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The Real Stand for Children

Pop History Quiz: Do you know how children ended up off the factory floor and in classrooms?

Unionized adults.

From the 1830s until the 1938 passage of the Fair Labor Standards Act, organizations like the Women’s Trade Union League of New York, the New England Association of Farmers, Mechanics and Other Workingmen, the American Federation of Labor and others led the fight to end child labor and institute compulsory schooling laws. (That fight, by the way, continues.)

The reminder seems important now, especially today as Chicago teachers walk picket lines in the largest educator strike in years. For several years, organizations and individuals pushing corporate-driven education policies have repeatedly and cynically argued–directly or otherwise– that unions represent the interests of adults, not children.

But in the real world, beyond the exclusive communities and lofty offices inhabited by the special interest groups pitting families and communities against teachers, the interests of adults and children overlap more often than not. For example, the 19th and 20th Century working men and women who pushed for child labor and mandatory education laws made their point for two overlapping reasons, from their perspectives as working people who were also responsible for children: their concern over competition from smaller, cheaper laborers as well as their concern for the health, safety and well-being of those often-exploited children.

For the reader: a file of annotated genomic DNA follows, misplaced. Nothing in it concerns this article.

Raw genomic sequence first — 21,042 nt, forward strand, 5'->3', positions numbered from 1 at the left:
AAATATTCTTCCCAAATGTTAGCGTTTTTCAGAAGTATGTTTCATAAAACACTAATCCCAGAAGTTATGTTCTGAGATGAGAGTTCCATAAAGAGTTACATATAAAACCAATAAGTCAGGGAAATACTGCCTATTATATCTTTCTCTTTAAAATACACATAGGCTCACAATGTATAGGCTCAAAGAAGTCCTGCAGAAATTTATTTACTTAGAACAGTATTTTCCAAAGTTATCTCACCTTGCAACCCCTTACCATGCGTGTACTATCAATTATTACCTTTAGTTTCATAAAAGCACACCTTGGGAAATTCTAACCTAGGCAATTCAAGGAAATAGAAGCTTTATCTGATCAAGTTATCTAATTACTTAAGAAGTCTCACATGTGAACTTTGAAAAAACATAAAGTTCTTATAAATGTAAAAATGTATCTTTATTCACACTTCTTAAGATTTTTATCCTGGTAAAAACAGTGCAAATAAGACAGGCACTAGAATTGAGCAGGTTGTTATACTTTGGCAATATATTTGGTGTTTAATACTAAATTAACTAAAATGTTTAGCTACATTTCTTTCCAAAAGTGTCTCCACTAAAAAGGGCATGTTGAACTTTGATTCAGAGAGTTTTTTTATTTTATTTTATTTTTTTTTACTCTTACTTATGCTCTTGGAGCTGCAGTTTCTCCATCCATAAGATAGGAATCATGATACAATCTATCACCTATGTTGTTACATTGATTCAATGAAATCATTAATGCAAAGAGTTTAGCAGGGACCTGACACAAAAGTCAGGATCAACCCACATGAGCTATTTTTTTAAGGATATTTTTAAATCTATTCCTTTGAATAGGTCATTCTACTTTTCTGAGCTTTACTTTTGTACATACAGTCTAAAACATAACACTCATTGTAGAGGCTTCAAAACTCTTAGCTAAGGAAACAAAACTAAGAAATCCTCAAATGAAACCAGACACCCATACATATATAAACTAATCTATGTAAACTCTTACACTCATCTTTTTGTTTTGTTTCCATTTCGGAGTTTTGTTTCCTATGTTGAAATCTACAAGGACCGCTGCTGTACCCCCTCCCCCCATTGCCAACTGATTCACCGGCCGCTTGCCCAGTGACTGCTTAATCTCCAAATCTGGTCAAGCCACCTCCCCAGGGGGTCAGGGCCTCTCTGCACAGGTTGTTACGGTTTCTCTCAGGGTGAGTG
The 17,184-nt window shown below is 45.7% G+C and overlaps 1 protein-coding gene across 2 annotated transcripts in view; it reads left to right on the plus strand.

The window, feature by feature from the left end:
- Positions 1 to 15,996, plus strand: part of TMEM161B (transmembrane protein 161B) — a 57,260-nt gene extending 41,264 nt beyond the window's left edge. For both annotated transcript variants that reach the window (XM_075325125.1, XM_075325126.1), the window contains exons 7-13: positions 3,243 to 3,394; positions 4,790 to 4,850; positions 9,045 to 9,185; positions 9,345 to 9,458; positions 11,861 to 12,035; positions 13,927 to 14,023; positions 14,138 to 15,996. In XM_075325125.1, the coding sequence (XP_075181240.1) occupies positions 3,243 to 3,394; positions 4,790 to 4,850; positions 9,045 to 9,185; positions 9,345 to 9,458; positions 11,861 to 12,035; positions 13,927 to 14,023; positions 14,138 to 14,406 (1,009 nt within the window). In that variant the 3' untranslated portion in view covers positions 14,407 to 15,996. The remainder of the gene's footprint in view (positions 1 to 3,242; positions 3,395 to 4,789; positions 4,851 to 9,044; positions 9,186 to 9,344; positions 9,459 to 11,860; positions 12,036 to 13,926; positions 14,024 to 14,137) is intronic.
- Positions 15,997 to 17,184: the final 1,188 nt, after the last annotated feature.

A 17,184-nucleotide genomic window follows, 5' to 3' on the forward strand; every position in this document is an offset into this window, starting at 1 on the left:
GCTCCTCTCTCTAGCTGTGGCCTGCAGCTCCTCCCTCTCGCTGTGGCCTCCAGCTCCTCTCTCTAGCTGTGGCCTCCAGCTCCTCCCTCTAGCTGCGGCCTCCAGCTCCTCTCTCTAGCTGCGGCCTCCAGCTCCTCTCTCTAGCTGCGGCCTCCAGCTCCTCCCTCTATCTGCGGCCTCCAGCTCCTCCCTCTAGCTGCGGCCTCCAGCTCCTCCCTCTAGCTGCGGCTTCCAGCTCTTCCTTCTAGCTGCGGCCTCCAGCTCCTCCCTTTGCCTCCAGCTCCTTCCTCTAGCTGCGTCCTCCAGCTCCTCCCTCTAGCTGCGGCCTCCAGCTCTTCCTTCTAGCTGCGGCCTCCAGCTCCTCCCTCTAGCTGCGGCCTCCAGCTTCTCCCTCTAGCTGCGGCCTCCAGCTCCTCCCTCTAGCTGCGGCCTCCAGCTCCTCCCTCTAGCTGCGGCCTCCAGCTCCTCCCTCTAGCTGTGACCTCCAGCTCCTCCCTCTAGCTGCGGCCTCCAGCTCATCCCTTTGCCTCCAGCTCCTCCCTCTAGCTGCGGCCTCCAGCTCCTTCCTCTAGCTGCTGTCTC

Likewise, as Chicago teachers strike today, they are doing so to promote the shared interests of the entire Chicago community. From the children who stand benefit from smaller classes, more arts programs, libraries, and social workers who can enrich their lives; to the community whose local economy would benefit from more working professionals who can pay for the things businesses sell– as well as the extra child care and other expenses many of those professionals will incur if they work a longer day; to the educators themselves, who stand to win both the fair pay and dignity they’re due for their hard work.